At the International Summit on the Teaching Profession, held in Spain in May 2022, representatives of different education systems discussed how to support the teacher’s profession in addressing the educational challenges of the 21st century. The two most important themes were digitisation and inclusive education. The Report Building on COVID-19’s Innovation Momentum for Digital, Inclusive Education, which explores the pedagogical implications of digitisation and the role of inclusive education as an engine for more inclusive societies, was born from the sharing of educational experiences of the various countries and the reflection on data from OECD research (21st Century Children, Digital Education Outlook, PISA 2018 and TALIS 2018). Let’s see together the salient aspects of this document. New technologies and new gaps During the interruption of teaching in the presence that occurred in the period of the COVID-19 pandemic, the digitalisation of education systems has not only contributed to making teaching possible, but has radically transformed it. Distance learning and other activities implemented to ensure educational continuity have changed the School’s paradigm: digital has ceased to be a mere tool to support teaching to become an essential resource for enabling educational activities. The resumption of school attendance has taken place in a new, more digital world, which is changing the traditional ways of learning. At the same time, however, students and schools, who were not prepared for this sudden transformation, were significantly lagging behind. The different availability of infrastructure, technological equipment and digital skills has turned into an element of inequality, which has given rise to greater digital educational poverty. Now the task of education systems is to map these gaps to implement interventions aimed at enhancing digital skills in order to make education systems fairer. This will be possible thanks to the sharing of experiences and good practices and with the support of the evidence that digital skills survey data provide us. Teachers, along with the entire school community, can also contribute to the digital transformation both to exploit its opportunities and to help achieve a more inclusive school. The effectiveness and flexibility of digital as a resource for teaching While on the one hand educational systems can intervene to reduce the gaps caused by digitalisation at different speeds, on the other hand, teachers have the opportunity to intervene both locally, in their classrooms, and at a wider level. Digitalisation can stimulate professional learning and exchange between teachers and schools. Online educational communities strengthen teacher networks, enabling them to co-create and share best educational practices. In the future, thanks to the development of artificial intelligence systems, it will be possible to realise personalised learning based on data that allows students to become more aware of their learning methods. Technology can then support teachers in routine activities, allowing them more time to work directly with students. A fascinating scenario, what the OECD document points out is the result of the integration between artificial intelligence and teaching, which, however, requires appropriate policies on ethics, fairness, transparency, security, accountability and data privacy. Teachers should also be supported in integrating digital novelties – such as gamification, simulations and augmented reality – into educational activities in order to unlock their potential. However, in order to facilitate the integration of digital and media literacy into school curricula, action is needed at the level of the system: some countries are completely reviewing, or have already done so, their curricula to make media learning and digital literacy holistic. These interventions work best when students, parents, teachers, IT experts and in general all stakeholders who can contribute to a broader vision of digital issues are also involved. Inclusive education During the pandemic, all students experienced social, emotional and school difficulties; these have been even more evident in those who are referred to as fragile.  The authors of the OECD report suggest that policies that support students with a less prosperous socio-economic background are needed to offset the negative effects of the pandemic. In fact, in the latter there is a greater decline in learning outcomes due to the fewer resources available during the pandemic. Data from educational research carried out in the various countries can serve as a guide to identifying pupils most at risk of educational poverty. Through inclusive education it is therefore possible to reduce gaps, make the most of the potential of all students and strengthen social cohesion. Also in this case digital can constitute an added value due to its characteristics that allow to enrich the teaching experience. However, the task of building a fairer digital school is not only for policy makers and policy makers: thanks to the peculiarities of new technologies, inclusion can also be promoted by students, together with teachers, families and the community. Insights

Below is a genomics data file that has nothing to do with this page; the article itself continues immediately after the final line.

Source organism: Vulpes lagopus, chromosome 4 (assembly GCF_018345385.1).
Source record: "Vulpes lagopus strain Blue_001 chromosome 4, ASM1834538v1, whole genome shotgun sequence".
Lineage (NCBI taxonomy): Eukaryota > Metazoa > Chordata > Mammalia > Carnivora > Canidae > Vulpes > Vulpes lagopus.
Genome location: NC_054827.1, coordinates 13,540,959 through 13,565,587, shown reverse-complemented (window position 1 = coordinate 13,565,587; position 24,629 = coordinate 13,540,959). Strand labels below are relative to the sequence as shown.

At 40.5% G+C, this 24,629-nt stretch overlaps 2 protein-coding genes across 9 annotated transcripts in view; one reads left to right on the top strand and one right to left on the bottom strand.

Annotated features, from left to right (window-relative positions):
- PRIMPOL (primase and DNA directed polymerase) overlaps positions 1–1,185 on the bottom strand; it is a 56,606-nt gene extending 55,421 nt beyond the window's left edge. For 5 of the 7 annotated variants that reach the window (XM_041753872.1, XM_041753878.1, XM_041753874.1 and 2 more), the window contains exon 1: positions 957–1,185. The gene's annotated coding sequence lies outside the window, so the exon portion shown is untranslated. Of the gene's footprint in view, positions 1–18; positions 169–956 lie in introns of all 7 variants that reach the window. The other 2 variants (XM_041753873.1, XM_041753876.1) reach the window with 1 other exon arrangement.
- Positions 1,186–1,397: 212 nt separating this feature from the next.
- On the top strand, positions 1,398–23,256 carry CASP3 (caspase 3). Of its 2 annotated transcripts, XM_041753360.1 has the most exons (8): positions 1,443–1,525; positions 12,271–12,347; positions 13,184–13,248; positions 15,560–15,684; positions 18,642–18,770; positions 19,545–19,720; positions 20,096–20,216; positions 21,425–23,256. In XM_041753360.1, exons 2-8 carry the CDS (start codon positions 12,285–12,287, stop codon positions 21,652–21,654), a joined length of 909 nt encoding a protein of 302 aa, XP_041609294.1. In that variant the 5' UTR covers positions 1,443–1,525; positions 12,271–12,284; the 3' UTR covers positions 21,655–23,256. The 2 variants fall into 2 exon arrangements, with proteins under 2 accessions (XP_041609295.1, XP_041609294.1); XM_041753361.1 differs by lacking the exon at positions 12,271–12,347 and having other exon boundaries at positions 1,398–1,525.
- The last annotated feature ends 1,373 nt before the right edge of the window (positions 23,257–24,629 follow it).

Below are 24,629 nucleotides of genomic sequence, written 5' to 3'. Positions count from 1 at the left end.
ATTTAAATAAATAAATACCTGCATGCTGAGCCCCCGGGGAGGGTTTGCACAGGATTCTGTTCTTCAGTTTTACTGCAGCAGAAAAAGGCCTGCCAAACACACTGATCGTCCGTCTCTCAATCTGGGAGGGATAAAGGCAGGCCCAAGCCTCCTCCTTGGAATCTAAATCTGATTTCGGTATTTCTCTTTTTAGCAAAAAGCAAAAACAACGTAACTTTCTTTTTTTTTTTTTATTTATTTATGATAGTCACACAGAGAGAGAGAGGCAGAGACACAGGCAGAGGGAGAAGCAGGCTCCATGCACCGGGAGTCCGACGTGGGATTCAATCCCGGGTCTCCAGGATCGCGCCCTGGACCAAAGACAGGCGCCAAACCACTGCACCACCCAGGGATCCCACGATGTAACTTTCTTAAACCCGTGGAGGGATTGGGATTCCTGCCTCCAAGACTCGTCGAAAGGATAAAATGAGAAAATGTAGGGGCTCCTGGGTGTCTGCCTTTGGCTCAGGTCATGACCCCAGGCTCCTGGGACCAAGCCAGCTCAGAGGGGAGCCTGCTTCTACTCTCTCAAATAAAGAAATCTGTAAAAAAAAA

Original article published on on 12.7.2022


Source : European Digital Skills & Jobs Platform


Digital technology / specialisation

  • Digital skills

Digital skill level

  • Basic
  • Intermediate
  • Advanced

Geographic Scope - Country

  • Italy

Type of initiative

National initiative